But there are real humanitarian benefits to futuristic drone delivery technology too. Think transportation of food and medical supplies to remote corners of the globe or during catastrophes. Perhaps a large enough drone can even airlift human beings out of danger zones and in emergencies. Even the now humdrum grind of airline travel can benefit. Picture this: your luggage delivered straight to your destination. No more airline baggage fees and dragging your suitcases through airports. I bet in time the economy of large legions of drones will keep drone delivery costs low. And then mom and dads everywhere can send care packages to their kids who are away at school, which, pardon the pun, will give new meaning to helicopter parents.

Keep reading on the next page

Of course, the abuse of such goods and technologies is sure to ensue. As it is, a University of Texas engineering team successfully hacked a drone while it was in mid-flight and changed its course by sending it false GPS signals that tricked the drone’s own GPS guidance system, a technique known as “spoofing”. Or how about attack drones that, like birds of prey, swoop in to swipe the packages from these peaceful Amazon drones going about their business? Or trigger-happy chaps taking pot-shots at them? Target practice, anyone? What’s Amazon going to do? Build and fund prisons for drone thieves? Call it Amazon Prime Prison? Or privacy issues? Or terrorists commandeering drones and delivering explosives? Or lightning strikes and bad weather? If bad weather can ground an Airbus A380, what chance do Amazon drones have? Or if these drones break down mid-flight, we’ll have packages free falling out of the sky. Amazonodronopackageophobia.

Thank goodness Amazon’s CEO Jeff Bezos says he’s limiting the drone packages to 5 pounds. But do the math: 5 pounds, aided by gravity, and depending on the height can kill/seriously injure a human below. Still, Bezos maintains “[t]his is all electric, it’s very green, it’s better than driving trucks around.” All fine and good, but I don’t want to have my head or my easily excitable kids’ heads anywhere near those 8 propeller blades when the Amazon drones come calling. What do you think? Share your thoughts below.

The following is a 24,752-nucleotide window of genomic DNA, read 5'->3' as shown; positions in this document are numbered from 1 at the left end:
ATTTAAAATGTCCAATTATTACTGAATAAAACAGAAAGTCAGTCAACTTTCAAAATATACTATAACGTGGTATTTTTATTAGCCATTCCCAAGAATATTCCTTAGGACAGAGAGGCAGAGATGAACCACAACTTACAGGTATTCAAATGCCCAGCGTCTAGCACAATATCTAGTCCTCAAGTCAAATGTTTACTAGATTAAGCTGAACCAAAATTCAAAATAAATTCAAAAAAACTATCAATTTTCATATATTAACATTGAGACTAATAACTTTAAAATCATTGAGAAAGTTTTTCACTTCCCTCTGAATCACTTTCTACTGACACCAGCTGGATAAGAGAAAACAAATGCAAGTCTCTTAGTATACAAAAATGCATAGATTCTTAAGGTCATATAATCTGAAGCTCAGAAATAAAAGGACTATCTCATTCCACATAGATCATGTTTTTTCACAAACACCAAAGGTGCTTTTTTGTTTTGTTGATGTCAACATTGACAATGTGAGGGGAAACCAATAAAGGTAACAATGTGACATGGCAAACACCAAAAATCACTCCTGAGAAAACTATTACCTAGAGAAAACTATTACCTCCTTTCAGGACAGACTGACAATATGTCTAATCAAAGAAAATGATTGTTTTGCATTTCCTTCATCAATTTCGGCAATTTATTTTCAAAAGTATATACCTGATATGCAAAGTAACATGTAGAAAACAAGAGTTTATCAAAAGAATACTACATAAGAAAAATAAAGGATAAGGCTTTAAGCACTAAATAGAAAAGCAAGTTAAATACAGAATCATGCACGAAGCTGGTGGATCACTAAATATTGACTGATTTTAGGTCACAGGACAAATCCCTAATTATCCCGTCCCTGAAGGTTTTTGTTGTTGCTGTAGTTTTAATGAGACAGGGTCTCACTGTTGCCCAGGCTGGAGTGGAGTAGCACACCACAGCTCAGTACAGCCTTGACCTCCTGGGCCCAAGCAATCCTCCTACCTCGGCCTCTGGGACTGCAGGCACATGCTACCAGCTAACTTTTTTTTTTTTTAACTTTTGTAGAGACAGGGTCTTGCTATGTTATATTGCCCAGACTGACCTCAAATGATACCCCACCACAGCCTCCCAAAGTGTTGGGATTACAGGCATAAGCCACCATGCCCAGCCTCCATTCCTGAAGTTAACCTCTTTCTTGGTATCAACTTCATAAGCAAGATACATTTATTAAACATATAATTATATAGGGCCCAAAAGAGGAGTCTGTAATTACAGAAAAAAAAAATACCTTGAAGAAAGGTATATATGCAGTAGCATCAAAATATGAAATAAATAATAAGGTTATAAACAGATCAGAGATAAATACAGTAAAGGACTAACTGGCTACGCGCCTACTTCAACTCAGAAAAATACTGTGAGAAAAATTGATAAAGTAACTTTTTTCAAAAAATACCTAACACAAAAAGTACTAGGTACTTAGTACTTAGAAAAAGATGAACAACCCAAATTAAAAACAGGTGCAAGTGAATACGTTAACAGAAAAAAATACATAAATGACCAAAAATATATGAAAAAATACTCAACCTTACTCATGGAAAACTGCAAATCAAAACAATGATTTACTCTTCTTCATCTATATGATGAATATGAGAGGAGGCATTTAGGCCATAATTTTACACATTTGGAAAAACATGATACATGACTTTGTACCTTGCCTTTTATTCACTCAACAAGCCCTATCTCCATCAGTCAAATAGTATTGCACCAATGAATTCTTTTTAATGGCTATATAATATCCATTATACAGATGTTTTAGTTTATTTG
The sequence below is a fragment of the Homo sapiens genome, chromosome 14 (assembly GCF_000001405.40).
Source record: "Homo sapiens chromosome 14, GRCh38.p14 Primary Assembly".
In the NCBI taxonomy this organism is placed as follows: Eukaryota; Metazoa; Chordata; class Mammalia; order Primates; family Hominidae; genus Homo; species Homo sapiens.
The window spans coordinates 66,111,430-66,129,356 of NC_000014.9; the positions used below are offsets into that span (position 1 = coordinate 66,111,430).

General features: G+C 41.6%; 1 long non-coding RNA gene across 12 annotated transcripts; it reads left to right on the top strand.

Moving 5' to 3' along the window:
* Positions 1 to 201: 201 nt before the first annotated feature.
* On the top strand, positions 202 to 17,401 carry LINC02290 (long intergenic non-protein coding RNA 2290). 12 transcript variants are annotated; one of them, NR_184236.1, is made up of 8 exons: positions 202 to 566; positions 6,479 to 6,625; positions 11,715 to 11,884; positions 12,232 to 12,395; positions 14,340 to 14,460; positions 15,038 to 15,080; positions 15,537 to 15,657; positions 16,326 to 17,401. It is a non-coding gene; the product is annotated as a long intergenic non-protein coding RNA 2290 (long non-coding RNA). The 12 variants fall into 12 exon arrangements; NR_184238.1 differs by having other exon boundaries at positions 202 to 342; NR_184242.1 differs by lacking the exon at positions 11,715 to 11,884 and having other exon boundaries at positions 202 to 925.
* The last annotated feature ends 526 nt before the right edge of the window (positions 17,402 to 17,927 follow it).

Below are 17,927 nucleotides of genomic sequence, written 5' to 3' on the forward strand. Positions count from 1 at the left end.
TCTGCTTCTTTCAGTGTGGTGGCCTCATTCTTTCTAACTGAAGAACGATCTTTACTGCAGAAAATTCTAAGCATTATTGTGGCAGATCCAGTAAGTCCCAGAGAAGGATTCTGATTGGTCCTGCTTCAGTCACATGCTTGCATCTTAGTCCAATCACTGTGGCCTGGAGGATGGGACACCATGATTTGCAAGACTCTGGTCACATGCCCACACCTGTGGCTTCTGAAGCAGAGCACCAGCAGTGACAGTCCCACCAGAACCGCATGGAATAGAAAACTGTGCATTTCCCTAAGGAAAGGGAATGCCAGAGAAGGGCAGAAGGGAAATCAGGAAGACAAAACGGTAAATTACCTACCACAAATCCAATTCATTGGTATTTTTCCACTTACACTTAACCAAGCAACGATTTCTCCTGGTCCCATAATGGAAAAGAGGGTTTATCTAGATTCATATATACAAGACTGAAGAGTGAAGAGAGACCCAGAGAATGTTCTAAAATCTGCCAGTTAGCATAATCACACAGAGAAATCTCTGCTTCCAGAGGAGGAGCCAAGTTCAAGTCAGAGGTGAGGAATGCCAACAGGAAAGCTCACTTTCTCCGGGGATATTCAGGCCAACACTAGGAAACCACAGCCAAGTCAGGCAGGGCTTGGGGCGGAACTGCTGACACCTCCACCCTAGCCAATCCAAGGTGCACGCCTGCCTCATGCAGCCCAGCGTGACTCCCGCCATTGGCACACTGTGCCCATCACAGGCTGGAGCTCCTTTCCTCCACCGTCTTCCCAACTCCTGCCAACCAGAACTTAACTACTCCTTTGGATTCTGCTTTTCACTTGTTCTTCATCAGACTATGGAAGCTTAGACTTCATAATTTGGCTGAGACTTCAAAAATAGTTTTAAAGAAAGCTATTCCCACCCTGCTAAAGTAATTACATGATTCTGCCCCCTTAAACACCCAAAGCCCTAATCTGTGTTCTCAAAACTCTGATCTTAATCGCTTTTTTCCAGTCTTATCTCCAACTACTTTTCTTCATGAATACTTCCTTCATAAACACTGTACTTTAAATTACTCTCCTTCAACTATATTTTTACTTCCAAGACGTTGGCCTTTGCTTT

Also, just to set it all straight right now: no, the Catholic Church will not be using drones to carry Our Lord in the Eucharist to the sick and those confined at home. Eucharistic ministers or a priest will still bring Our Lord in person. This has nothing to do with being progressive. It’s about keeping the sacred sacred in the same way we have a chalice and paten and not some ordinary cup and plate at Mass. That, and the canonical practice of receiving Our Lord and not taking Our Lord out of some drone’s basket.

Still, it makes me kind of proud to be at the forefront of communications technology and to have recently bought my kids one of these drone’s little baby brother: a tiny, remote controlled, indoor helicopter that fits in the palm of your hand and can supposedly fly around our living room for 5 minutes before exhausting itself and needing a rest (recharge) for an hour or so. But shhh…don’t tell my kids just yet. They’ll have to wait till Christmas (actually, we open our gifts on Epiphany).

Dr Eugene Gan is faculty associate of the Veritas Center and Professor of Interactive Media, Communications, and Fine Art at Franciscan University of Steubenville in the United States. His book, Infinite Bandwidth: Encountering Christ in the Media is grounded in Scripture and magisterial documents, and is a handbook and practical guide for understanding and engaging media in meaningful and healthy ways in daily life.